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Trade and Romance

In Trade and Romance, Michael Murrin examines the complex relations between the expansion of trade in Asia and the production of heroic romance in Europe from the second half of the thirteenth century through the late seventeenth century. He shows how these tales of romance, ostensibly meant for the aristocracy, were important to the growing mercantile class as a way to gauge their own experiences in traveling to and trading in these exotic locales. Murrin also looks at the role that growing knowledge of geography played in the writing of the creative literature of the period, tracking how accurate, or inaccurate, these writers were in depicting far-flung destinations, from Iran and the Caspian Sea all the way to the Pacific.
With reference to an impressive range of major works in several languages—including the works of Marco Polo, Geoffrey Chaucer, Matteo Maria Boiardo, Luís de Camões, Fernão Mendes Pinto, Edmund Spenser, John Milton, and more—Murrin tracks numerous accounts by traders and merchants through the literature, first on the Silk Road, beginning in the mid-thirteenth century; then on the water route to India, Japan, and China via the Cape of Good Hope; and, finally, the overland route through Siberia to Beijing. All of these routes, originally used to exchange commodities, quickly became paths to knowledge as well, enabling information to pass, if sometimes vaguely and intermittently, between Europe and the Far East. These new tales of distant shores fired the imagination of Europe and made their way, with surprising accuracy, as Murrin shows, into the poetry of the period.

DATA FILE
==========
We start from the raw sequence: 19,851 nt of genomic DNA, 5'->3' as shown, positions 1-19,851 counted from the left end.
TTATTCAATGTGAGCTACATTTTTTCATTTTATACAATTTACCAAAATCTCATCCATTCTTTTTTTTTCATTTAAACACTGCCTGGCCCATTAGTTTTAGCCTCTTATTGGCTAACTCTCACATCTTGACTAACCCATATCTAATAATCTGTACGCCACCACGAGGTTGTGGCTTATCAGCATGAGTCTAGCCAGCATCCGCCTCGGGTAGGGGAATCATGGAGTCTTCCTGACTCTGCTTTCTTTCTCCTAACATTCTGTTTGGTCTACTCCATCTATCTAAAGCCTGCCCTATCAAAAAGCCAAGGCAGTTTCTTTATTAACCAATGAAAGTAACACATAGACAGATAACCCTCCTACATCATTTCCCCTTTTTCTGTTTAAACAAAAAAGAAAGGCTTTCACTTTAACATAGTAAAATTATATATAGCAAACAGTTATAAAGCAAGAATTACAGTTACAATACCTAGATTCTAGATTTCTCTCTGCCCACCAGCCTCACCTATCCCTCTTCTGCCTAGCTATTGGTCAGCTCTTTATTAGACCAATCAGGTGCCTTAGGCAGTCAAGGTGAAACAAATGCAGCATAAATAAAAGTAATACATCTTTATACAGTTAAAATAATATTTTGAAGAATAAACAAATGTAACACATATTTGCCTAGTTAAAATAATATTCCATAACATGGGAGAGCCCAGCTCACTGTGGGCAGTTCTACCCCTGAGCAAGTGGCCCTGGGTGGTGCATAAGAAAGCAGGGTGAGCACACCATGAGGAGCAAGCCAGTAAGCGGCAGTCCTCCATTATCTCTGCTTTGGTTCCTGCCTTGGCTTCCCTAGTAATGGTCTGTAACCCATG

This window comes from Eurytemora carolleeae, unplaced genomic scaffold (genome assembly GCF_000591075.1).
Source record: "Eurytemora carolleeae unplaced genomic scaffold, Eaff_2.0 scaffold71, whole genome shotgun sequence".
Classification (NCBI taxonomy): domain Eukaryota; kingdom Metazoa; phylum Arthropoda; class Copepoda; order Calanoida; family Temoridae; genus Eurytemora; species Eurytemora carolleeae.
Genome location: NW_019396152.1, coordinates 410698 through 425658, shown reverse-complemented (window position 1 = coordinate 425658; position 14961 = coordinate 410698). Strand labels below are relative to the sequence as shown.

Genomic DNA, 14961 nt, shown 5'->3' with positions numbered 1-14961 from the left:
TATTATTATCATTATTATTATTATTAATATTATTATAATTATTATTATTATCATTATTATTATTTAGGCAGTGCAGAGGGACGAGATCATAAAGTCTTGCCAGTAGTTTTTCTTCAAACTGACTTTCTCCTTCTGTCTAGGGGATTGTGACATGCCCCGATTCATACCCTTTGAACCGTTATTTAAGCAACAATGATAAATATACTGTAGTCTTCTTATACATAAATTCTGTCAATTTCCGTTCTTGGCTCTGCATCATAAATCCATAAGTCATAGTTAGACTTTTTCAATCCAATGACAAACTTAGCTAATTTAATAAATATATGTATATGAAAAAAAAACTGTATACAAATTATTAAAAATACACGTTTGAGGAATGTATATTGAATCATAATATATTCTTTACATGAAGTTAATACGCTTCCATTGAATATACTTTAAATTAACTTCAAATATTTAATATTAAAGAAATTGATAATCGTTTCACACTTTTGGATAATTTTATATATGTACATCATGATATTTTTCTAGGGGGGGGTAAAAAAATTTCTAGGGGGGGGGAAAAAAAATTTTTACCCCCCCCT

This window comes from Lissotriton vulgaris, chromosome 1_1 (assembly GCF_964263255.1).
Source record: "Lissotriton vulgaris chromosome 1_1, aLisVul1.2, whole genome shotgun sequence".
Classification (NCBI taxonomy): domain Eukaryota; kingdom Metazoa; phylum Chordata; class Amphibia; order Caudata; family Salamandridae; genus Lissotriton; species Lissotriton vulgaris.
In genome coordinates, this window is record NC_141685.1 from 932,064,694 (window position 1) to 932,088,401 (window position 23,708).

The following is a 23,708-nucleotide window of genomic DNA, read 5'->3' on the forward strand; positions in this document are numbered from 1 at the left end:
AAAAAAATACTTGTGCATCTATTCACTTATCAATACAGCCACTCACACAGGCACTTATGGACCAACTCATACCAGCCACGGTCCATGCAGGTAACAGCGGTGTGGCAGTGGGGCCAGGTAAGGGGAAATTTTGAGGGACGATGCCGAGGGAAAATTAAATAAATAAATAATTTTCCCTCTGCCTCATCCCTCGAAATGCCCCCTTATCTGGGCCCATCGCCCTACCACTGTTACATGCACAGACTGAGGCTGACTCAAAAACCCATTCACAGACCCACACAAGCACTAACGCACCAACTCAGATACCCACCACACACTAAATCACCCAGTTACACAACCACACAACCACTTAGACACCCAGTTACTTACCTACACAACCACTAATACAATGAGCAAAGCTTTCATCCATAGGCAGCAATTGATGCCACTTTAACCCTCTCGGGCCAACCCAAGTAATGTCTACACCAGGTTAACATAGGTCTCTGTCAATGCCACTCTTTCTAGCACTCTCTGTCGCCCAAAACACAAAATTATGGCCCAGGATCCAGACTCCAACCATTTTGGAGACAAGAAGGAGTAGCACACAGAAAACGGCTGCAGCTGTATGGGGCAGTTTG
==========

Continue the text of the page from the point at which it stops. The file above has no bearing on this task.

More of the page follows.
344 pages | 6 halftones, 1 table | 6 x 9 | © 2013

Geography: Cultural and Historical Geography

History: European History

Literature and Literary Criticism: British and Irish Literature, Romance Languages

Medieval Studies


“Both immensely erudite and fun to read, Michael Murrin’s Trade and Romance chronicles three stages of Europe’s premodern commercial engagements with Asia: the traversing of the Silk Route, the arrival of the Portuguese in the Indian Ocean, and the exploration by Englishmen and Russians of a northern land route to China. It examines, in turn, the role of Asia in inspiring the Western literary imagination. Writing as a geographer who has seen at first hand the Central and South Asian sites and terrain reached by medieval and Renaissance merchants, Murrin examines the relationships between trade and heroic adventure, between geographical distance and fantasy. Spanning the texts of Marco Polo, Chaucer, Huon of Bordeaux, Boiardo, Marlowe, Camões, Mendes Pinto, and Milton, Murrin demonstrates how the experiences of traders—the vast distances traversed, the risks and hardships endured, the wondrous sights and strange peoples encountered, the wealth and exotic products brought back—could be transformed by literature into the stuff of heroism and romance. Beneath the seemingly incredible marvels of romance fiction lurk real historical places, human actors, and events; literary genres designed for aristocratic soldier heroes find themselves accommodating, often uneasily, commercial actors and activities. Murrin is a good storyteller. Trade and Romance will be enjoyed not only by historians and literary scholars for whom it will be essential reading, but also by a broader educated public that shares Murrin’s interest in historical geography.”